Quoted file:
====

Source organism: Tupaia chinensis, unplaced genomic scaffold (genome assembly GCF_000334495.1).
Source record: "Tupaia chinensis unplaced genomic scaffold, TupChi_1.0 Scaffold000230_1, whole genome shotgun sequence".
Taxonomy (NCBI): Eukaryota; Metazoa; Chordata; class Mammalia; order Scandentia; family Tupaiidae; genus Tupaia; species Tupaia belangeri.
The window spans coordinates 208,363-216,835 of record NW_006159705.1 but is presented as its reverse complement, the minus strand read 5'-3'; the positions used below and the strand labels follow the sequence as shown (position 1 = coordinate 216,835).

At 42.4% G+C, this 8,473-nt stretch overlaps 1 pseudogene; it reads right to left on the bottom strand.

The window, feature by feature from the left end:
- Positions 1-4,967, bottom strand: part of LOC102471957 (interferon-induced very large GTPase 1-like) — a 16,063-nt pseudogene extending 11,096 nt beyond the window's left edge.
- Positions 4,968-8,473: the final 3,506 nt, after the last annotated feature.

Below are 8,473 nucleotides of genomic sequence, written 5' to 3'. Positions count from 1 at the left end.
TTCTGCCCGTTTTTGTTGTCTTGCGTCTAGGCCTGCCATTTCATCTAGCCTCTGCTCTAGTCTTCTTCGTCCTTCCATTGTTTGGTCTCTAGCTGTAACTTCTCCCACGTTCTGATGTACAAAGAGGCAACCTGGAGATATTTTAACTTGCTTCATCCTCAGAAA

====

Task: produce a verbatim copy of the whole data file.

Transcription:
Source organism: Tupaia chinensis, unplaced genomic scaffold (genome assembly GCF_000334495.1).
Source record: "Tupaia chinensis unplaced genomic scaffold, TupChi_1.0 Scaffold000230_1, whole genome shotgun sequence".
Taxonomy (NCBI): Eukaryota; Metazoa; Chordata; class Mammalia; order Scandentia; family Tupaiidae; genus Tupaia; species Tupaia belangeri.
The window spans coordinates 208,363-216,835 of record NW_006159705.1 but is presented as its reverse complement, the minus strand read 5'-3'; the positions used below and the strand labels follow the sequence as shown (position 1 = coordinate 216,835).

At 42.4% G+C, this 8,473-nt stretch overlaps 1 pseudogene; it reads right to left on the bottom strand.

The window, feature by feature from the left end:
- Positions 1-4,967, bottom strand: part of LOC102471957 (interferon-induced very large GTPase 1-like) — a 16,063-nt pseudogene extending 11,096 nt beyond the window's left edge.
- Positions 4,968-8,473: the final 3,506 nt, after the last annotated feature.

Below are 8,473 nucleotides of genomic sequence, written 5' to 3'. Positions count from 1 at the left end.
TTCTGCCCGTTTTTGTTGTCTTGCGTCTAGGCCTGCCATTTCATCTAGCCTCTGCTCTAGTCTTCTTCGTCCTTCCATTGTTTGGTCTCTAGCTGTAACTTCTCCCACGTTCTGATGTACAAAGAGGCAACCTGGAGATATTTTAACTTGCTTCATCCTCAGAAA